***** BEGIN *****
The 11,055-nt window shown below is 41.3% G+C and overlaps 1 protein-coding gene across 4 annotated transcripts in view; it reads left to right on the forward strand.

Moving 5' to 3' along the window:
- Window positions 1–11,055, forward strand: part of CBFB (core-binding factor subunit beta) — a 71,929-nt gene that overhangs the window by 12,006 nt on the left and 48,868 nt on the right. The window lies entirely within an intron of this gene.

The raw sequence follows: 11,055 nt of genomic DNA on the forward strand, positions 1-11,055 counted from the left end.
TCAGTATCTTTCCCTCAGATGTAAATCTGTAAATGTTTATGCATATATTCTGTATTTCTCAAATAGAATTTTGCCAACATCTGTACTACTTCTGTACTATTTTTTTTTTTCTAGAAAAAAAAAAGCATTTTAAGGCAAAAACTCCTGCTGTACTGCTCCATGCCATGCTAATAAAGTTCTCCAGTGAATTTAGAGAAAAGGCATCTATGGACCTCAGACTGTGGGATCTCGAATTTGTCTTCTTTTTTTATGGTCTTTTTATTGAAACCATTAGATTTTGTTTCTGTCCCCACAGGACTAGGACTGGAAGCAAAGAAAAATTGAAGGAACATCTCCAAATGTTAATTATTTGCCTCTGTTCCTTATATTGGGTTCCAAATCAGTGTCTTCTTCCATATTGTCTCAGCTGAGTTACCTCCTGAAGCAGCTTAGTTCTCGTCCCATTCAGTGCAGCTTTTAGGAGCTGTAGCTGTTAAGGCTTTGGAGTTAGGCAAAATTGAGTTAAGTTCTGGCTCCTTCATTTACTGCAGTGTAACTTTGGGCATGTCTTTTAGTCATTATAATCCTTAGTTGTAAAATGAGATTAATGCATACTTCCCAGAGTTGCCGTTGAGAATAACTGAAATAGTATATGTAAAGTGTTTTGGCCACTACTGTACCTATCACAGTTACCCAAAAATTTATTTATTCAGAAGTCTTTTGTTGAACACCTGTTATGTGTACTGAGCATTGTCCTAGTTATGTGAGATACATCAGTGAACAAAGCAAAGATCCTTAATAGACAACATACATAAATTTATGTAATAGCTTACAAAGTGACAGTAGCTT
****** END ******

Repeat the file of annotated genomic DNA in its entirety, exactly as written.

The 11,055-nt window shown below is 41.3% G+C and overlaps 1 protein-coding gene across 4 annotated transcripts in view; it reads left to right on the forward strand.

Moving 5' to 3' along the window:
- Window positions 1–11,055, forward strand: part of CBFB (core-binding factor subunit beta) — a 71,929-nt gene that overhangs the window by 12,006 nt on the left and 48,868 nt on the right. The window lies entirely within an intron of this gene.

The raw sequence follows: 11,055 nt of genomic DNA on the forward strand, positions 1-11,055 counted from the left end.
TCAGTATCTTTCCCTCAGATGTAAATCTGTAAATGTTTATGCATATATTCTGTATTTCTCAAATAGAATTTTGCCAACATCTGTACTACTTCTGTACTATTTTTTTTTTTCTAGAAAAAAAAAAGCATTTTAAGGCAAAAACTCCTGCTGTACTGCTCCATGCCATGCTAATAAAGTTCTCCAGTGAATTTAGAGAAAAGGCATCTATGGACCTCAGACTGTGGGATCTCGAATTTGTCTTCTTTTTTTATGGTCTTTTTATTGAAACCATTAGATTTTGTTTCTGTCCCCACAGGACTAGGACTGGAAGCAAAGAAAAATTGAAGGAACATCTCCAAATGTTAATTATTTGCCTCTGTTCCTTATATTGGGTTCCAAATCAGTGTCTTCTTCCATATTGTCTCAGCTGAGTTACCTCCTGAAGCAGCTTAGTTCTCGTCCCATTCAGTGCAGCTTTTAGGAGCTGTAGCTGTTAAGGCTTTGGAGTTAGGCAAAATTGAGTTAAGTTCTGGCTCCTTCATTTACTGCAGTGTAACTTTGGGCATGTCTTTTAGTCATTATAATCCTTAGTTGTAAAATGAGATTAATGCATACTTCCCAGAGTTGCCGTTGAGAATAACTGAAATAGTATATGTAAAGTGTTTTGGCCACTACTGTACCTATCACAGTTACCCAAAAATTTATTTATTCAGAAGTCTTTTGTTGAACACCTGTTATGTGTACTGAGCATTGTCCTAGTTATGTGAGATACATCAGTGAACAAAGCAAAGATCCTTAATAGACAACATACATAAATTTATGTAATAGCTTACAAAGTGACAGTAGCTT